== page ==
The prevalence of overweight and obesity remains stubbornly high in US children, adolescents, and adults and persists as a major public health concern. Weight-management efforts in the primary care setting can lead to unforeseen complications, including weight cycling and its detrimental consequences. Research has associated weight cycling with significant cardiovascular disease risk factors, increased risk for endometrial cancer, visceral adiposity and its associated pathologies, and increased binge eating. Although the greatest benefit accrues to individuals with obesity, a weight-inclusive approach to counseling focused on healthy habits rather than weight management can decrease the risk of all-cause mortality for individuals classified as normal weight, overweight, and obese. This project seeks to determine the factors leading to weight cycling versus weight stability in the primary care setting. Using principles of grounded theory, we analyzed secondary data from previous interviews and conducted additional interviews. We also conducted axial coding by attaching descriptors to each interview to investigate differences and similarities between response patterns. Data from Weight Cycling and Weight Stable cohorts are compared and analyzed. Analysis shows that participants in both Weight Cycling and Weight Stable cohorts have similar levels of health literacy, suggesting that this is not the distinguishing factor between groups. The Weight Stable cohort more often endorsed trusting themselves around food and eating intuitively. The Weight Cycling cohort more often coded for stress, emotional or mental health challenges, and lack of social support. The resulting framework from this research can guide individuals', physicians', and clinics' decision-making about how to best support individuals to reduce the impact of weight cycling and instead promote weight stability, thereby promoting long-term health.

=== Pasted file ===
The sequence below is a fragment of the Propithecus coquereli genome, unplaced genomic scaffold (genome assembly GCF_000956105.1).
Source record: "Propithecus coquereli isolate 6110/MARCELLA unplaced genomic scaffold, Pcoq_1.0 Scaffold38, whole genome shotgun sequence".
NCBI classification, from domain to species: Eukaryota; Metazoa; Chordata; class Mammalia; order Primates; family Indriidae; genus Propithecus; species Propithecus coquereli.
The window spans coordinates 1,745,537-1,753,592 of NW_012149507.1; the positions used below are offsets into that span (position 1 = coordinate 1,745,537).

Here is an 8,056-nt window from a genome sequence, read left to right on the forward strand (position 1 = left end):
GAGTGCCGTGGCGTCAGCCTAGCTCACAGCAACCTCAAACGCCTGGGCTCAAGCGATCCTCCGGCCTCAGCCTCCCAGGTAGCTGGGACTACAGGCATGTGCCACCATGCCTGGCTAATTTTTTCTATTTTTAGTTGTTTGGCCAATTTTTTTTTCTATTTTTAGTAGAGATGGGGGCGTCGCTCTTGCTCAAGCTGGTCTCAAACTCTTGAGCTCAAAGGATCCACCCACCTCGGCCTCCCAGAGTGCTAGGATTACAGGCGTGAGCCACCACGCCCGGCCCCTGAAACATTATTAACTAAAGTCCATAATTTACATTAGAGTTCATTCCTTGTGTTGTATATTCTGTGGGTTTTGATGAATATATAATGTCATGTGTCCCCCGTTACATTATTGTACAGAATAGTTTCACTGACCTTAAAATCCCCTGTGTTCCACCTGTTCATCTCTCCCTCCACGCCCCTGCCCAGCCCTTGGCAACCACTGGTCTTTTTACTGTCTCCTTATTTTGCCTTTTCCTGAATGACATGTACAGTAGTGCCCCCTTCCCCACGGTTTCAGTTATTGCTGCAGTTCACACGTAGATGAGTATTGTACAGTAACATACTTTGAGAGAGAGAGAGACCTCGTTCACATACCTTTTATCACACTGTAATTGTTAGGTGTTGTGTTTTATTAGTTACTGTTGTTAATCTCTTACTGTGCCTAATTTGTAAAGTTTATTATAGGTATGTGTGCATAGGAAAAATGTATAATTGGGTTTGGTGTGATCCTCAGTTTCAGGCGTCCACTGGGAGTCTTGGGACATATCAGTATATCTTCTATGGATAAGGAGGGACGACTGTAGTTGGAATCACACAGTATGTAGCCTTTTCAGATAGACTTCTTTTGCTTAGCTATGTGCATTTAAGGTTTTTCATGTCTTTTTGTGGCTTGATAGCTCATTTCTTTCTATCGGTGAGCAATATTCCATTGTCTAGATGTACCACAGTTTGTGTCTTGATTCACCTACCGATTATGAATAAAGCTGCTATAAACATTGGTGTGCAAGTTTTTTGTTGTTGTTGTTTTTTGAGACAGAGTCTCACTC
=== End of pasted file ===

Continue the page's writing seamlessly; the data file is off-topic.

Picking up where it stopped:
Audience Take Away:
- Discuss the role of the primary care setting in addressing weight management among patients
- Identify the methodology used in this study to explore factors related to weight cycling and weight stability in a primary care population.
- List the main findings of the study, including implications for primary care clinical practice.
- Apply research findings to clinical practice and work in community-based settings.